Clean energy innovators ready to scale up operations
Clean energy start-ups and entrepreneurs have welcomed the Federal Government’s renewed focus on innovation with the sector already primed to scale up its operations.
Luke Osborne from Canberra-based start-up Reposit Power says tax breaks for people who invest in new ideas are important.
“We have to reward people who are willing to take risks and push boundaries,” Mr Osborne said.
“Australians have a real aversion to risk and this will go some way to changing that culture.”
Reposit Power was founded two years ago to help solar households reduce their reliance on the grid.
In unveiling today’s $1 billion innovation package, Prime Minister Malcolm Turnbull said Australia’s greatest assets are not in the ground.
Solar entrepreneur Danny Kennedy says if the government believes that to be the case, it should stop giving an unfair leg-up to the fossil fuel industry.
“Australians spend $4 billion a year on fossil fuel subsidies – quadruple the amount the government is pouring into innovation over the next four years,” Mr Kennedy says.
“We have to get real about the scale of enterprise – it’s a good start that the government is trying to capture momentum but innovators need to see action, not just words, if they are to invest in Australia.”
It was policy stability and a culture of innovation that enticed Mr Kennedy to move from Australia to California in to create his solar start-up Sungevity.
The company has brought down the costs of installing solar by using Australian-developed software to sell panels over the internet.
Chris Cooper, who founded community solar project developer Repower Shoalhaven says more could be done to target the clean-tech sector.
“If we are to take ‘alternative’ energy mainstream we need more focus on ramping up deployment via software and business models innovations which lower the soft-costs and overcome the institutional barriers to clean energy adoption,” Mr Cooper said.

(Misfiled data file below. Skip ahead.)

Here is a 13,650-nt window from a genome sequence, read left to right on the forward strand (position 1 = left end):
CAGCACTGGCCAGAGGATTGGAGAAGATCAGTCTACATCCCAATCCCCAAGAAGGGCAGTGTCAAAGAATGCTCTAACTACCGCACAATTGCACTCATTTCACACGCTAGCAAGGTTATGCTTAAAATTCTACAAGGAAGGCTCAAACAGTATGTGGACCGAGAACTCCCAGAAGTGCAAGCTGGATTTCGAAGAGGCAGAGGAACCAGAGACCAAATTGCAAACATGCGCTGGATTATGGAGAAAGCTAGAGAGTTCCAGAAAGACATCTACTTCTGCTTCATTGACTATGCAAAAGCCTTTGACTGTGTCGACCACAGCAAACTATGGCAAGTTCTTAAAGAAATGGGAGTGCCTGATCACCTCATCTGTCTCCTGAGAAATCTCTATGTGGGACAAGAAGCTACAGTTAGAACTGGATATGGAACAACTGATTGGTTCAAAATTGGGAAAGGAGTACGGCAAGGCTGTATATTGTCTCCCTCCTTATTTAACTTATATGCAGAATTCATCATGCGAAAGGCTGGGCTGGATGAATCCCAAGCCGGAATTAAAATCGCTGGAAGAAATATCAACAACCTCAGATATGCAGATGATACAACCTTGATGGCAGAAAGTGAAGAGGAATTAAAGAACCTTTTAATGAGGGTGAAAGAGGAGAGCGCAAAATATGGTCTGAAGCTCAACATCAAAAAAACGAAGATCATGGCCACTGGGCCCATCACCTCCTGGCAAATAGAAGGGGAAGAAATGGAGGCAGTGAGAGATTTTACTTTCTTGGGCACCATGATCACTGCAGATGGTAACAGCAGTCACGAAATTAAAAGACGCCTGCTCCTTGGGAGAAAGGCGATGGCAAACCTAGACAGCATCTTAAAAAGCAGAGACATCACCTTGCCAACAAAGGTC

Mr Cooper has just retruned from a world tour of clean energy start-ups as part of a Winston Churchill Fellowship.
“The Australian Renewable Energy Agency for example, could be harnessed for early stage clean-tech start-ups very much like the US Department of Energy’s SunShot program, which has granted hundreds of thousands of dollars to assist more than 400 solar start-ups in the US to commercialise new innovative solar business models.”
Tom Nockolds from Community Power Agency says the government should adopt a broader definition of the type of enterprise or business that is eligible for tax breaks.
“We know that innovation thrives on diversity and so it makes logical sense to think of a definition of enterprise that goes beyond just the one-dimensional view of a profit-making company,” Mr Nockolds said.
“The tax breaks for start-ups could give many community energy groups a real boost, but for all those groups that are set up as co-operatives or associations it’s not clear that they’ll be able to benefit from these changes.”